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    Child Inclusive Mediation (CIM) – a guide for clients

    In a divorce or separation, children can be among the most affected. Child Inclusive Mediation gives them a chance for their voice to be heard. Here, our accredited Family Mediator Elizabeth Morris explains how it works.

    Note – throughout this guide, the term “parents” is used to mean parents and/or other caregivers as appropriate.


    What is Child Inclusive Mediation?


    Child Inclusive Mediation (CIM) offers an opportunity for children aged eight and over (or younger if part of a sibling group) to express their wishes and feelings regarding decisions that affect them. If both parents agree, a suitably qualified family mediator will invite the child to have a chat – this can be in person or online – and the child can decide if this is something they would like to do.

    CIM will never involve asking a child difficult or leading questions. It is informal and relaxed with no pressure on the child to give a required response. They can say as little or as much as they like.

    At the end of the session, the mediator will agree with the child what they would like the mediator to feed back to their parents. This feedback is then provided to the parents at a follow up mediation session.


    Is the child present for the parents’ discussions?


    No. The child would be seen separately to the adults and would not be present in their mediation sessions.


    Are sibling groups seen together or spoken to separately as individuals?


    Siblings will be given the opportunity to be seen separately or together – it is their choice.


    What if the child(ren) doesn’t want the mediator to feed back to their parents?


    In theory this could happen and if permission is not given to feedback to parents, no feedback can be given. However, in practice, this is unusual and most children who agree to take part in CIM are keen for their parents to hear what they have to say. There are occasions when children will not want everything they say to be passed on. The mediator will respect the child’s wishes and will only feedback what the child has agreed.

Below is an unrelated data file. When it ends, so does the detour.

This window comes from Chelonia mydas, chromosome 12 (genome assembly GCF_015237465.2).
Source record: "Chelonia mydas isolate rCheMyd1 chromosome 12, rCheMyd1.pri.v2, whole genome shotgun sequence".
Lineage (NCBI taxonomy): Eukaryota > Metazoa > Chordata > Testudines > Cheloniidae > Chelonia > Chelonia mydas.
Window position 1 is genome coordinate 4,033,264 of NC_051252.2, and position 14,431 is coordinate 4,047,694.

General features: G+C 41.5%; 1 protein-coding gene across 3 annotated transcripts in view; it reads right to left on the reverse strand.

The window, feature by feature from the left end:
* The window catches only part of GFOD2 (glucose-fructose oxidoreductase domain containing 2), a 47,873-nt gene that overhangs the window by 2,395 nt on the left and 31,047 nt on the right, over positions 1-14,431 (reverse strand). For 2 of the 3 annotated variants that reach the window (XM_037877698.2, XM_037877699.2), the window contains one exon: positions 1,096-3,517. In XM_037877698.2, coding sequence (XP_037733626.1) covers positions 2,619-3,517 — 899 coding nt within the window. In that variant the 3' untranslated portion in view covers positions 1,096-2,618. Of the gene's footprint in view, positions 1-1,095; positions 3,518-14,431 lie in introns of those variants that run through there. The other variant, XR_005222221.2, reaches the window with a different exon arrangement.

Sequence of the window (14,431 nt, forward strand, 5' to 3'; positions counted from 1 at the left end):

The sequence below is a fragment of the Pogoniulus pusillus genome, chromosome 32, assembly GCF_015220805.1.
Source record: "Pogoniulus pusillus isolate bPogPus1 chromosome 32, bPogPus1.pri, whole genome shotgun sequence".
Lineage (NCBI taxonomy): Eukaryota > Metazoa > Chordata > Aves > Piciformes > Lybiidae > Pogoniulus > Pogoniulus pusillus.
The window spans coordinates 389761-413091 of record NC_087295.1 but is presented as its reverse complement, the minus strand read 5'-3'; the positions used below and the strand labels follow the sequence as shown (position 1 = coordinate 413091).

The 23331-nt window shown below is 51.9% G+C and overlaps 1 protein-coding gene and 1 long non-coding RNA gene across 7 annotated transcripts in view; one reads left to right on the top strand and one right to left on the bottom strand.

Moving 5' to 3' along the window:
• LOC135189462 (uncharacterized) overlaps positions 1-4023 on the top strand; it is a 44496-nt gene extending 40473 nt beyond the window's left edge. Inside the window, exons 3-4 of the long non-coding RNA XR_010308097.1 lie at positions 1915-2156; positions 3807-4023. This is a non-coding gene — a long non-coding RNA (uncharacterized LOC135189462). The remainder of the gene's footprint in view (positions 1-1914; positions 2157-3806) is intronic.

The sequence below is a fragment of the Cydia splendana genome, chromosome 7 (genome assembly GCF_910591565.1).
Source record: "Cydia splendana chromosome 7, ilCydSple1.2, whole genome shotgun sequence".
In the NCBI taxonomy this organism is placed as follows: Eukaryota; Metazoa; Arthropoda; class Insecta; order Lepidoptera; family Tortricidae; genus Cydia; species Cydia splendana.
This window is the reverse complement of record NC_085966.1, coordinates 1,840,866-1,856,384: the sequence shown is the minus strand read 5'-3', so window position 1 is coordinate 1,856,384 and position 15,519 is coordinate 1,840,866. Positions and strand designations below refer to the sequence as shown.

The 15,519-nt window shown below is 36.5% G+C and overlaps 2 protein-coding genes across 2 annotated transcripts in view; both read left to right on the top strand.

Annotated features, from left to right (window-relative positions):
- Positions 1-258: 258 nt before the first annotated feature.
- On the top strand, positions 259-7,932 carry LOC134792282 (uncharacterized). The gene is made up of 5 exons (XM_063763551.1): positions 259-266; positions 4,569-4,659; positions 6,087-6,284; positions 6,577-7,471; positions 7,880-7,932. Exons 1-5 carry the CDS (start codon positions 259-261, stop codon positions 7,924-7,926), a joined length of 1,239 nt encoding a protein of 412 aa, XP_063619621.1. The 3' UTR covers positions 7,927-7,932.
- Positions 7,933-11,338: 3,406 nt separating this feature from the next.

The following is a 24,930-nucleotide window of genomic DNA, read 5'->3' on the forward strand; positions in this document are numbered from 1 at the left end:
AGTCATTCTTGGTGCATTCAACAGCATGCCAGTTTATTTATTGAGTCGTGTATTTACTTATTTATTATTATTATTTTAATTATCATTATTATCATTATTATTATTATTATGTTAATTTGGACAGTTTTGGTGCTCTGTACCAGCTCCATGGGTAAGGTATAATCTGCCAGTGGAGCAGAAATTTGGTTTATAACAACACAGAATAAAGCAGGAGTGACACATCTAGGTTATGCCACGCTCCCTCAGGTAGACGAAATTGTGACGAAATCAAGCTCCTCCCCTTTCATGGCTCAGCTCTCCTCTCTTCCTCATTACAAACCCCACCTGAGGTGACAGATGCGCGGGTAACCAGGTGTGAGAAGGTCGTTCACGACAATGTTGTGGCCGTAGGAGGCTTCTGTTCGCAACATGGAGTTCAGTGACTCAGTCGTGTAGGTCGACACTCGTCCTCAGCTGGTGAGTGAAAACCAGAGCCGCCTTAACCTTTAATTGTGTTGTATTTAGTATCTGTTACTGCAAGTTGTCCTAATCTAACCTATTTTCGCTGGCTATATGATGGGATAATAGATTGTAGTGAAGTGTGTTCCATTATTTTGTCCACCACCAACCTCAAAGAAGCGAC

Is it appropriate for a child to be spoken to directly? Surely it is the adults who should make the decisions?


    Research tells us that older children who have some input into the decisions that affect them are happier with those arrangements and this leads to better outcomes. There is now a presumption that a child aged 10 and over should be given a chance to express themselves in any dispute resolution process and it is often appropriate for younger children to be given the same opportunity (depending on their maturity and level of understanding).

    That being said, it continues to be the responsibility of the parents to make the final decisions. CIM simply allows the child to feel that they are part of the process and that their feelings have been taken into account when those decisions are being made.


    When is CIM not appropriate?


    CIM may not be appropriate where one or both parents are relying on the process to prove that they are right and the other parent is wrong. Parents need to be prepared for the possibility that their child may have a different viewpoint to them and be willing to take this on board if that is the case. For CIM to be effective, parents need to be prepared to listen to what their child has to say.

    This does not mean that the child makes the decisions – they may want something to happen which isn’t practical or achievable – but parents need to demonstrate that they can be responsive to their child and if they make a decision that is not in line with the child’s wishes, be able to explain to the child why that decision was felt to be in the child’s best interests. If parents cannot listen to their child – or if there is a danger that they will react negatively to that child for expressing their wishes – then CIM is unlikely to be appropriate.


    What if the other parent has told the child what to say? How can I be sure the child is expressing their true feelings?


    This is a common concern, but in practice, a qualified CIM mediator can tell if a child is parroting the views of one parent. The structure of the CIM discourages rehearsed responses and instead encourages the child to speak openly and freely.


    How much does it cost?


    Currently the cost of CIM is £75.00 plus VAT (£90.00). It may be that this cost can be met through the current mediation voucher scheme or possibly through legal aid (if one or both parents are eligible).

    For more information, please contact us at or call us on 01482 326666.


    30 June, 2022


    Phil Winter

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